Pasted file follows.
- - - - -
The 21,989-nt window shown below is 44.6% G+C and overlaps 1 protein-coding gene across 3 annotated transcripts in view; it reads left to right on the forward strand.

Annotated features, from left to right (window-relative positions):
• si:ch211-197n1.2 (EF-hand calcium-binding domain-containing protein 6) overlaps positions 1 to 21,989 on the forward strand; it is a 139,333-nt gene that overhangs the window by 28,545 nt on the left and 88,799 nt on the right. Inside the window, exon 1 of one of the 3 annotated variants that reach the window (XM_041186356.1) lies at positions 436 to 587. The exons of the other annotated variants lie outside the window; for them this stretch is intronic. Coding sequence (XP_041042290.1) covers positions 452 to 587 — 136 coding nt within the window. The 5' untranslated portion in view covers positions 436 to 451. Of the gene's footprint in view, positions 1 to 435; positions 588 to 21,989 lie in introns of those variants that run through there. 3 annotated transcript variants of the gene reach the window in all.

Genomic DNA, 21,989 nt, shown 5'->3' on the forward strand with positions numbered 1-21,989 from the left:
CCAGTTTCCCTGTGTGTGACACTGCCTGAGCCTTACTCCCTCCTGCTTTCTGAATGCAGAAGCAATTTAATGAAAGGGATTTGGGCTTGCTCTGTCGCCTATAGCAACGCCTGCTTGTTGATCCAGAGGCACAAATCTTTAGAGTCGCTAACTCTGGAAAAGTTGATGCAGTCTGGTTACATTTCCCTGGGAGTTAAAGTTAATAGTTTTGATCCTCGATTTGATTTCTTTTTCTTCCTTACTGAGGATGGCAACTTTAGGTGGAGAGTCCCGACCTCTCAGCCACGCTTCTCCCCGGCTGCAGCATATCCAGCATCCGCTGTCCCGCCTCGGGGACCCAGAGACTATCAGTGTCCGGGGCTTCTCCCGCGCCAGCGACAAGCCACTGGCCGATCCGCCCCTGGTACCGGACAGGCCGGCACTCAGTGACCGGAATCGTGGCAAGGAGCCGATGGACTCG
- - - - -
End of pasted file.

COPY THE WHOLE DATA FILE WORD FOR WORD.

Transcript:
The 21,989-nt window shown below is 44.6% G+C and overlaps 1 protein-coding gene across 3 annotated transcripts in view; it reads left to right on the forward strand.

Annotated features, from left to right (window-relative positions):
• si:ch211-197n1.2 (EF-hand calcium-binding domain-containing protein 6) overlaps positions 1 to 21,989 on the forward strand; it is a 139,333-nt gene that overhangs the window by 28,545 nt on the left and 88,799 nt on the right. Inside the window, exon 1 of one of the 3 annotated variants that reach the window (XM_041186356.1) lies at positions 436 to 587. The exons of the other annotated variants lie outside the window; for them this stretch is intronic. Coding sequence (XP_041042290.1) covers positions 452 to 587 — 136 coding nt within the window. The 5' untranslated portion in view covers positions 436 to 451. Of the gene's footprint in view, positions 1 to 435; positions 588 to 21,989 lie in introns of those variants that run through there. 3 annotated transcript variants of the gene reach the window in all.

Genomic DNA, 21,989 nt, shown 5'->3' on the forward strand with positions numbered 1-21,989 from the left:
CCAGTTTCCCTGTGTGTGACACTGCCTGAGCCTTACTCCCTCCTGCTTTCTGAATGCAGAAGCAATTTAATGAAAGGGATTTGGGCTTGCTCTGTCGCCTATAGCAACGCCTGCTTGTTGATCCAGAGGCACAAATCTTTAGAGTCGCTAACTCTGGAAAAGTTGATGCAGTCTGGTTACATTTCCCTGGGAGTTAAAGTTAATAGTTTTGATCCTCGATTTGATTTCTTTTTCTTCCTTACTGAGGATGGCAACTTTAGGTGGAGAGTCCCGACCTCTCAGCCACGCTTCTCCCCGGCTGCAGCATATCCAGCATCCGCTGTCCCGCCTCGGGGACCCAGAGACTATCAGTGTCCGGGGCTTCTCCCGCGCCAGCGACAAGCCACTGGCCGATCCGCCCCTGGTACCGGACAGGCCGGCACTCAGTGACCGGAATCGTGGCAAGGAGCCGATGGACTCG